The third report from our 10-year tracking study of the Ford Foundation International Fellowships Program (IFP), Leaders, Contexts, and Complexities provides an in-depth look at the lives and careers of IFP alumni in three Latin American countries: Brazil, Guatemala, and Mexico. Drawing on interviews and focus groups with 268 alumni, former IFP staff, community members, and other stakeholders, the fieldwork paints a complex picture that highlights the opportunities of the IFP experience against the challenges posed by local social and political realities.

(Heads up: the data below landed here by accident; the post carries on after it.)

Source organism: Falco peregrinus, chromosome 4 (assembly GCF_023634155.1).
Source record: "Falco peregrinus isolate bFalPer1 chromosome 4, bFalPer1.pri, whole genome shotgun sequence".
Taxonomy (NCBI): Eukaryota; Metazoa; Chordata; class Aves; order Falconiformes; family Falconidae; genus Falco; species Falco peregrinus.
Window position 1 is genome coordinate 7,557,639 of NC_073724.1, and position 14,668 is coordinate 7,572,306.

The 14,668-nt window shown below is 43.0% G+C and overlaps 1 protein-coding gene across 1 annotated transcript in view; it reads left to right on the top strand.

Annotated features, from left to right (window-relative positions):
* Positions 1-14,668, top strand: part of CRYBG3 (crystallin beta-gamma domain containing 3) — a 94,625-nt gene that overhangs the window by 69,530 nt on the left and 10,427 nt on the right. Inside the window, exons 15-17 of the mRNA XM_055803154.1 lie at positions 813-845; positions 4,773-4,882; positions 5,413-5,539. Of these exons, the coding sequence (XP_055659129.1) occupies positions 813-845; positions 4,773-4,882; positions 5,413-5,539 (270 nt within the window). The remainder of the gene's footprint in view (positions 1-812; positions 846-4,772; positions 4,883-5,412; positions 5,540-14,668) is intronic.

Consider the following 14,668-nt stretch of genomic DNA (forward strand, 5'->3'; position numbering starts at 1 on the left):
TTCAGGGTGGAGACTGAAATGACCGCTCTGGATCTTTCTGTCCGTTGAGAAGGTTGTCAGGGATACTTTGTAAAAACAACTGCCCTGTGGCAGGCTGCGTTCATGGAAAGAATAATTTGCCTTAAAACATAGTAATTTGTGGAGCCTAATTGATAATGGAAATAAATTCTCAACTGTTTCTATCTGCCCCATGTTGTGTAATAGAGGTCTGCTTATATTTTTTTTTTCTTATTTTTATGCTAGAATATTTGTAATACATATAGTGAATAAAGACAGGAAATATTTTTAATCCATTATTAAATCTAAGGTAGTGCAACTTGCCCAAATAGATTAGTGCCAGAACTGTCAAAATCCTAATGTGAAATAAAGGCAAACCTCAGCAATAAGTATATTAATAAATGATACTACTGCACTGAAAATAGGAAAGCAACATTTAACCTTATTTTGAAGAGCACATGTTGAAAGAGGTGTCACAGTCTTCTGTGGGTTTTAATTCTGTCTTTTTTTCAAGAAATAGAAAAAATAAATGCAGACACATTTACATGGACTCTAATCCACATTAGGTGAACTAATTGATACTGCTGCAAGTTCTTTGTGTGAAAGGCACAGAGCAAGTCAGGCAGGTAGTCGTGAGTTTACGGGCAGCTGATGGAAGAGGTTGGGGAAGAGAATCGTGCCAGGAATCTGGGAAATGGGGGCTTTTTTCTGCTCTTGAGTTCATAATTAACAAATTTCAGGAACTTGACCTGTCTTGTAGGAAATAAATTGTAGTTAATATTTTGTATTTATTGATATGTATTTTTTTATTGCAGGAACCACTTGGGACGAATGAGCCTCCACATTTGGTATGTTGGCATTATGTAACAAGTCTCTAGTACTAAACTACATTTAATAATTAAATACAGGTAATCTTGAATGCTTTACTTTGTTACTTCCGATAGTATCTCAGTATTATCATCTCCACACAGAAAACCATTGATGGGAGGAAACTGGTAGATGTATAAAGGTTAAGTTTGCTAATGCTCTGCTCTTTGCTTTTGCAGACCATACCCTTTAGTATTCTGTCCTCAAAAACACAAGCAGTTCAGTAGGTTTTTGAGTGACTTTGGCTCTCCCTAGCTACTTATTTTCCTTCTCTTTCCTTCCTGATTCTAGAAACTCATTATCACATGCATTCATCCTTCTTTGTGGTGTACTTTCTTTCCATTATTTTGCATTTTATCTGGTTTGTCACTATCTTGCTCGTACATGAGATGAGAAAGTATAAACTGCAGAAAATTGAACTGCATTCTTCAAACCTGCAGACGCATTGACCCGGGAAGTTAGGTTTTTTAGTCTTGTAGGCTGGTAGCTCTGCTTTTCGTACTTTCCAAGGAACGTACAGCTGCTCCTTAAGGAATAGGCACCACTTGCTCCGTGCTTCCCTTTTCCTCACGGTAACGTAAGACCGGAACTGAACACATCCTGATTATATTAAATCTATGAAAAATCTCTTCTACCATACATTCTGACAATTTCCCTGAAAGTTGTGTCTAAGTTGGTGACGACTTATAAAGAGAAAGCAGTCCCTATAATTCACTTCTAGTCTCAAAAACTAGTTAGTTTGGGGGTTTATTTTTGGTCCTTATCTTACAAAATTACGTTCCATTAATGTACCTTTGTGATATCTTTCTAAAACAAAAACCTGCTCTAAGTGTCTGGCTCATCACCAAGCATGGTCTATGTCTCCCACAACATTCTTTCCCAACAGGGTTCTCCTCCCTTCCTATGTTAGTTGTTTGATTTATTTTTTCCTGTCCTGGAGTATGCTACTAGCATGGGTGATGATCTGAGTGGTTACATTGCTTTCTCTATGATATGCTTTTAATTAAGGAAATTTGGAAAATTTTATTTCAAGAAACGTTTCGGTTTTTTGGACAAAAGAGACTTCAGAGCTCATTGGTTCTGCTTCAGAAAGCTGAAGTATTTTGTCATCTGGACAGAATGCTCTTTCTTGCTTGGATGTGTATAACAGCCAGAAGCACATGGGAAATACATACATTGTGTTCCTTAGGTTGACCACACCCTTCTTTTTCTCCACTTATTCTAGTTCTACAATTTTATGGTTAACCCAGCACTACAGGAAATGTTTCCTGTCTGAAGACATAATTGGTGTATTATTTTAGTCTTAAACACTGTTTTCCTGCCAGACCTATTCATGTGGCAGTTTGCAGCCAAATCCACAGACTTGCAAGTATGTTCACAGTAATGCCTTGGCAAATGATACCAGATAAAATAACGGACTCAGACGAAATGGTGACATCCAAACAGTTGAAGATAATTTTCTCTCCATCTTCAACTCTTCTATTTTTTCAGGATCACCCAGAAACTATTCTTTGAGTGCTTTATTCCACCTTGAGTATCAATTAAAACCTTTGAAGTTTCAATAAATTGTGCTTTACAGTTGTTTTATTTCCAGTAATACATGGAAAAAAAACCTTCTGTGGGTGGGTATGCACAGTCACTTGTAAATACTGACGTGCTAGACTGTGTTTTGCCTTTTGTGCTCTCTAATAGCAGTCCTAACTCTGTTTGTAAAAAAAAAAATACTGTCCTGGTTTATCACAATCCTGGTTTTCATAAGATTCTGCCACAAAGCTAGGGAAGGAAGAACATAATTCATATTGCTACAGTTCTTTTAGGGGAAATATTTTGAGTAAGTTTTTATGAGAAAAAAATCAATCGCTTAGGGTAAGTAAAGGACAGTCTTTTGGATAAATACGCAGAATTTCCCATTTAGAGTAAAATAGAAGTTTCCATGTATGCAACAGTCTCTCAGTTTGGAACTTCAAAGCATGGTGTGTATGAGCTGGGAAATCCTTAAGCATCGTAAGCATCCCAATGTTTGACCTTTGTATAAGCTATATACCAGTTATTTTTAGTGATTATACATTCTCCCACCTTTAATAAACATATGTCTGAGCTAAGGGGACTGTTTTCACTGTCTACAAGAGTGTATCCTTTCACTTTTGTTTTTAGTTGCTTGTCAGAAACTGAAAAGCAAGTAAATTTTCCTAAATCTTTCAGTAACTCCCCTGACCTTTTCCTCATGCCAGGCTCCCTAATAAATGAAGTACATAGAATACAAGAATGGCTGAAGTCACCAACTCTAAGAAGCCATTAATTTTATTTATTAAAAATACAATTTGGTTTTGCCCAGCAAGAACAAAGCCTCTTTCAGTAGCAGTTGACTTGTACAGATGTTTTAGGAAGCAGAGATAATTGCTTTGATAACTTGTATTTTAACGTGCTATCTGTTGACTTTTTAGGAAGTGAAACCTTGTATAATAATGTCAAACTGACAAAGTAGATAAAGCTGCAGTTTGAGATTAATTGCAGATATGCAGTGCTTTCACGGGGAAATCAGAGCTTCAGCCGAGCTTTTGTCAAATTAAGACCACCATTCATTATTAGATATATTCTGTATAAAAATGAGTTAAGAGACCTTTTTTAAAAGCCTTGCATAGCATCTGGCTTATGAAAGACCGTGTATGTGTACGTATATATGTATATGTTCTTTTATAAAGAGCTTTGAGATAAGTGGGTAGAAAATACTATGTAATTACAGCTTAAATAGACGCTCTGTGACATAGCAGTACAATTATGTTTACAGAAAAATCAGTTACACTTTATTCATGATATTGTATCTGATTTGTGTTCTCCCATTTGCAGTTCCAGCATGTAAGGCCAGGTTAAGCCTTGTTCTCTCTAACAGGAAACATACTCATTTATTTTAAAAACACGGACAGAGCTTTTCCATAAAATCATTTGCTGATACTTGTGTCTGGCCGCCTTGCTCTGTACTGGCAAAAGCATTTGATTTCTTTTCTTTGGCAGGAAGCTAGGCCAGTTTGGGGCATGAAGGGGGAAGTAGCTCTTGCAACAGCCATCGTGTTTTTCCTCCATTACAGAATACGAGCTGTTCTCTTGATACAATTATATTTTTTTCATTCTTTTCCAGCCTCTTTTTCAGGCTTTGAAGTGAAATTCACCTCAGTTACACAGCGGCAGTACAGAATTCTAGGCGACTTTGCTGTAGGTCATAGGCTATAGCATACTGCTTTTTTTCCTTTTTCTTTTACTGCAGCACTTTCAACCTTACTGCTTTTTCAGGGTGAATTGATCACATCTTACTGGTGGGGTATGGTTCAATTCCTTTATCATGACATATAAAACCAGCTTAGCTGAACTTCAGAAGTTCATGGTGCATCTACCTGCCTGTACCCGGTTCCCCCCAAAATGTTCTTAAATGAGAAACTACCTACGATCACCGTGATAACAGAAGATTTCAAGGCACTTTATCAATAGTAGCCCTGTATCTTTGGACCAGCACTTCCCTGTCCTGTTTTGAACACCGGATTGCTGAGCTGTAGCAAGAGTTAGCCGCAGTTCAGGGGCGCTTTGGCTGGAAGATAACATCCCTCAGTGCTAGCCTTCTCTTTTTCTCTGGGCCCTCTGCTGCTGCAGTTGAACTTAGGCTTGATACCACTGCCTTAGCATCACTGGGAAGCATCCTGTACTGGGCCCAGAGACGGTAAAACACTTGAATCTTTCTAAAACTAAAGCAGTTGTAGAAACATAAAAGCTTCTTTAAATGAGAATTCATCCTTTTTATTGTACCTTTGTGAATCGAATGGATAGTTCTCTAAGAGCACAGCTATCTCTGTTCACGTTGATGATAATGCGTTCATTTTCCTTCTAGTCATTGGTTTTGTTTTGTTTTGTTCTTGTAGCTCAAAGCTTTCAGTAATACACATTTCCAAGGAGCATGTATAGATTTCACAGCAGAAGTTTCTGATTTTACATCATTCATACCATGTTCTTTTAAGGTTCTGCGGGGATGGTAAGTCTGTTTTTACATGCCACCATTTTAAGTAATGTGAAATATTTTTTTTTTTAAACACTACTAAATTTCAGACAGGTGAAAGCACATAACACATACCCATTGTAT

Myriad examples emerged from the fieldwork of ways the IFP fellowship has helped boost the individual lives and social justice careers of many members of Brazil, Guatemala, and Mexico’s most disadvantaged communities. IFP alumni in these countries are serving in leadership roles, most often in academia, government, and civil society organizations. They are directing research centers, serving as vice ministers of education, and leading organizations that work on a wide range of social justice issues such as cultural preservation, indigenous and human rights, and youth development. At the same time, home country contextual challenges have limited the extent to which some alumni have been able to advance their careers, their organizations, and social progress more generally. Several alumni have faced significant challenges because of continued discrimination and difficult labor market conditions in their home countries. In contrast, some alumni in Brazil have been able to leverage the introduction of affirmative action programs and other policies aimed at addressing inequities to advance their social justice aims. Taken together, these findings show that local environments matter.